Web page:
Abstract

http://ssrn.com/abstract=1293642
 
 

References (63)



 
 

Citations (26)



 


 



Why Has House Price Dispersion Gone Up?


Stijn Van Nieuwerburgh


New York University Stern School of Business, Department of Finance; National Bureau of Economic Research (NBER); Centre for Economic Policy Research (CEPR)

Pierre-Olivier Weill


University of California, Los Angeles; National Bureau of Economic Research (NBER)

February 5, 2009

NYU Working Paper No. FIN-06-010

Abstract:     
We set up and solve a spatial, dynamic equilibrium model of the housing market based on two main assumptions: households with heterogenous abilities flow in and out metropolitan areas in response to local wage shocks, and the housing supply cannot adjust instantly because of regulatory constraints. In our equilibrium, house prices compensate for cross-sectional productivity differences. We increase productivity dispersion in the calibrated model in order to match the 30-year increase in cross-sectional wage dispersion that we document based on metropolitan-level data. We show that the model quantitatively matches the observed 30-year increase in dispersion of house prices across U.S. metropolitan areas. It is consistent with several other features of the cross-sectional distribution of house prices and wages.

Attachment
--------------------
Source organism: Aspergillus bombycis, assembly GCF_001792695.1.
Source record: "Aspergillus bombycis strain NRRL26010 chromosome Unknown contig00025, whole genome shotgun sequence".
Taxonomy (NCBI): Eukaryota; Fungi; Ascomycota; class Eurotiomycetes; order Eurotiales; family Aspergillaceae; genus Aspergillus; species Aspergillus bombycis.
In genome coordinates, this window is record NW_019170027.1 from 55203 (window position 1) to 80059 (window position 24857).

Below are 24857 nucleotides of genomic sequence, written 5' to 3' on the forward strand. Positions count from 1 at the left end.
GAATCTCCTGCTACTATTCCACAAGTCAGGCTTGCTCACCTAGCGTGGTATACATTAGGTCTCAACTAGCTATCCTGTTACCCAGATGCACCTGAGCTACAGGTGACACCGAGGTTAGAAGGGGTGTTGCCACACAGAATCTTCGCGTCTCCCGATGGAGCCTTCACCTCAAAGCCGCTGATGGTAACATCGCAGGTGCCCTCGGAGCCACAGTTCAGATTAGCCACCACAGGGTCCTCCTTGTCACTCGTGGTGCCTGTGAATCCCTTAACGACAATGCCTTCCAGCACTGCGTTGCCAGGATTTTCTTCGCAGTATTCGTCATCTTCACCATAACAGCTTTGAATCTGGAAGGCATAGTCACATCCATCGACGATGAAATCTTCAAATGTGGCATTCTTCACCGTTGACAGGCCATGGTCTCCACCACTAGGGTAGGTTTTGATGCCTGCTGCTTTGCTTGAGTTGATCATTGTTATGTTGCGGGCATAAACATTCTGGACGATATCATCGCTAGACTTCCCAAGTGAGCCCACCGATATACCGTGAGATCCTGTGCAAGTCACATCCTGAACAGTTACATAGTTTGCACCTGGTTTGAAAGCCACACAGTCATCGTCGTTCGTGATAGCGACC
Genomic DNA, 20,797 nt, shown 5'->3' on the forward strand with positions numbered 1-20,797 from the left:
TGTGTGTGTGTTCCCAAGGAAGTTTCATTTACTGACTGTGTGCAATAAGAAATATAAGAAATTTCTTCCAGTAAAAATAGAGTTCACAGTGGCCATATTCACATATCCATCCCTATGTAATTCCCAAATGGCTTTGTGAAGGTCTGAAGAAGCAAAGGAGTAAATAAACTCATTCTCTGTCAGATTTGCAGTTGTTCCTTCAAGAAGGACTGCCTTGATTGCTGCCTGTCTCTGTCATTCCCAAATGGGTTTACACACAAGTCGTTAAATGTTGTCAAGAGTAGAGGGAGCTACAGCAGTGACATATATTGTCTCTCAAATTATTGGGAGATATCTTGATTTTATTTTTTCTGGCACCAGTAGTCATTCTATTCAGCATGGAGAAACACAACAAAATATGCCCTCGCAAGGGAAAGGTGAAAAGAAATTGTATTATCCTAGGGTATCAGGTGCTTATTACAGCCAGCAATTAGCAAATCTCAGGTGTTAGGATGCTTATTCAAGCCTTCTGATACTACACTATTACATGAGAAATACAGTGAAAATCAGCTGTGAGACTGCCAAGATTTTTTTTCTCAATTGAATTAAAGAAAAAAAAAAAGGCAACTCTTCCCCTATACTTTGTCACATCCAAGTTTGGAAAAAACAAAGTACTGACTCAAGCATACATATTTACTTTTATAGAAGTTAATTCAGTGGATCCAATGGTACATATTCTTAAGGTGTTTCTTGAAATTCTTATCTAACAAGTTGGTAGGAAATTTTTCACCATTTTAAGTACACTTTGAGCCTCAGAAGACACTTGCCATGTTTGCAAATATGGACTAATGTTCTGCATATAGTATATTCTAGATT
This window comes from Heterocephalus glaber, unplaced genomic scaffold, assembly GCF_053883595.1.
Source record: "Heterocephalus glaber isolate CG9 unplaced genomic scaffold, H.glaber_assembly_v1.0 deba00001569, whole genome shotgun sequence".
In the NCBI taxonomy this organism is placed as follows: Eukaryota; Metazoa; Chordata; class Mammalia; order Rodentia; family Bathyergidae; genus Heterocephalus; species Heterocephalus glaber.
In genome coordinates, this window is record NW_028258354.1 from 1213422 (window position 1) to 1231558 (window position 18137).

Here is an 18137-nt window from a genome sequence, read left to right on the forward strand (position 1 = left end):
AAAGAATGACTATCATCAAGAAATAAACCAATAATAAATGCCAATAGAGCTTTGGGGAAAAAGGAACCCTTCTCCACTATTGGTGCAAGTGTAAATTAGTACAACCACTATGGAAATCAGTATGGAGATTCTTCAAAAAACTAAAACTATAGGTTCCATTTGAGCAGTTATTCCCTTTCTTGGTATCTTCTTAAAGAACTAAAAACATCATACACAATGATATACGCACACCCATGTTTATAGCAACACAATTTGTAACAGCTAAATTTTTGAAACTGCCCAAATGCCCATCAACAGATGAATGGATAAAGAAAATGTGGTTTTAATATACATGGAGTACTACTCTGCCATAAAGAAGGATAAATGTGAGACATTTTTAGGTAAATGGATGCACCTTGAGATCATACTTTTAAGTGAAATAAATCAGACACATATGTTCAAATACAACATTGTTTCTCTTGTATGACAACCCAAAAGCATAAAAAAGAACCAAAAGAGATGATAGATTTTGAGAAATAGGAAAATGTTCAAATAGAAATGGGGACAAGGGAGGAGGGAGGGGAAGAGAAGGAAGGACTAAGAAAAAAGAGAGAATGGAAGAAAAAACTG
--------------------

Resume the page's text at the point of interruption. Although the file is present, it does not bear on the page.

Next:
Number of Pages in PDF File: 75

working papers series





Download This Paper

Date posted: November 3, 2008 ; Last revised: February 25, 2009

Suggested Citation

Van Nieuwerburgh, Stijn and Weill, Pierre-Olivier, Why Has House Price Dispersion Gone Up? (February 5, 2009). NYU Working Paper No. FIN-06-010. Available at SSRN: http://ssrn.com/abstract=1293642

Contact Information

Stijn Van Nieuwerburgh (Contact Author)
New York University Stern School of Business, Department of Finance ( email )
44 West 4th Street
Suite 9-190
New York, NY 10012-1126
United States
National Bureau of Economic Research (NBER)
1050 Massachusetts Avenue
Cambridge, MA 02138
United States
Centre for Economic Policy Research (CEPR)
77 Bastwick Street
London, EC1V 3PZ
United Kingdom
Pierre-Olivier Weill
University of California, Los Angeles ( email )
Box 951477
Los Angeles, CA 90095-1477
United States
National Bureau of Economic Research (NBER)
1050 Massachusetts Avenue
Cambridge, MA 02138
United States
Feedback to SSRN


Paper statistics
Abstract Views: 1,122
Downloads: 267
Download Rank: 43,898
References:  63
Citations:  26

© 2014 Social Science Electronic Publishing, Inc. All Rights Reserved.  FAQ   Terms of Use   Privacy Policy   Copyright   Contact Us
This page was processed by apollo1 in 0.313 seconds